7late7, A3latey, Sukhoi Superlate... what's going on?
User currently offlinePeh From Australia, joined Nov 2006, 340 posts, RR: 0
Reply 23, posted (6 years 7 months 3 days 10 hours ago) and read 4352 times:



Quoting FlyUSCG (Reply 11):
Pax can't see the gear anyway and wouldn't even know the difference (and before anyone says it, I REALLY doubt any pax would notice the lack of a gear retraction sound)



Quoting AirPortugal310 (Reply 14):
Though the passengers would probably not notice a gear retraction sound immediately after takeoff, some would wonder why there is such a loud sound a little bit after takeoff...



Quoting SNATH (Reply 21):
Well, the ride with the gear down is noticeably louder and passengers who fly a lot might have noticed that something was wrong (it was definitely noticeable to me at least).

I agree with AirPortugal310 and SNATH. It would be far easier (and more professional) for the captain to explain the reason behind the unusual roar before dozens of passengers begin freaking out and pestering the cabin crew.

I'm not sure if it's policy but I've noticed that Qantas pilots always provide a lot of detail when things are not as they should be. I was recently on a flight and, before take-off, the captain's seat was broken. Well, we were not only told this but we practically got a running commentary of the repair work being carried out. Not kidding.

Before I really got stuck into this wonderful world of aviation, I always appreciated hearing the captain's voice whenever something unexpected occurred (ie: turbulence, louder than expected noises). We shouldn't forget that we Anetters are not representative of the general flying public.



Flown: ATR72, DASH 8, 737, 747, 767, 777, A300, A320, A321, A330, A340, MD80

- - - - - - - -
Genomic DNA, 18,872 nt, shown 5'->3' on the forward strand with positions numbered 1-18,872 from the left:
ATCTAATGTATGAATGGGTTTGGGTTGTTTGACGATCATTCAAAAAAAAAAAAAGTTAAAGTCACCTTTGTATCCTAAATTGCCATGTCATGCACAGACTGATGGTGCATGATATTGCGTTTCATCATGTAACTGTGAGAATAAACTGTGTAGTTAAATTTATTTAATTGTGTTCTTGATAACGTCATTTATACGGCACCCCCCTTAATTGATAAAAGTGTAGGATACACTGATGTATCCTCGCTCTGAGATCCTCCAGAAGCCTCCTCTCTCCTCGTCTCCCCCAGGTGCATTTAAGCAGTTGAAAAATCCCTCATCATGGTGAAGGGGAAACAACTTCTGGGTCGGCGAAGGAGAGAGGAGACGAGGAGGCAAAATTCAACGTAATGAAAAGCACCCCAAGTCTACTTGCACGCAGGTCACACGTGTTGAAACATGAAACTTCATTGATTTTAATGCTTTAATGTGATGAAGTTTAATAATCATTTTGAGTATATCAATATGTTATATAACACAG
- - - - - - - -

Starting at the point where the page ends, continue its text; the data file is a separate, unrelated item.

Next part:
User currently offlineStevenG From Netherlands, joined Oct 2005, 99 posts, RR: 0
Reply 24, posted (6 years 7 months 3 days 9 hours ago) and read 4152 times:



Quoting SNATH (Reply 21):
Well, the ride with the gear down is noticeably louder and passengers who fly a lot might have noticed that something was wrong (it was definitely noticeable to me at least).

A couple of years ago I was on a flight from FRA to PRG which had been delayed already for technical reasons.
Finally after boarding and before take-off we were been told that for certain reasons (I can't remember which ones) the landing gear would remain down during the whole flight. The captain told that this was a safe procedure although we would fly at a lower altitude and the flight would take about 20 minutes longer. He also told about the noise during the flight. Indeed it made more noise but none of the passengers seemed to be nervous of this event.


25 GrahamHill : Pardon my ignorance, but don't the brakes have enough time to cool off between landing and take off?
26 Irish251 : They may not if the turnaround is short, but in addition they may well be used during taxi for departure. Where taxi distances are long and aircraft
27 TristarSteve : When you retract the undercarriage on most airliners, selecting undercarriage up will apply the brakes. Solely to stop the wheels spinning before ret
28 Mir : You don't normally use the brakes during takeoff, but if you have to abort, you REALLY use them. That's why they have temperature limits for takeoff.
29 Wirelock : probably caused the landing gear selector valve or door selector valve failure. gear up sequence would not work on one gear up selection but works wh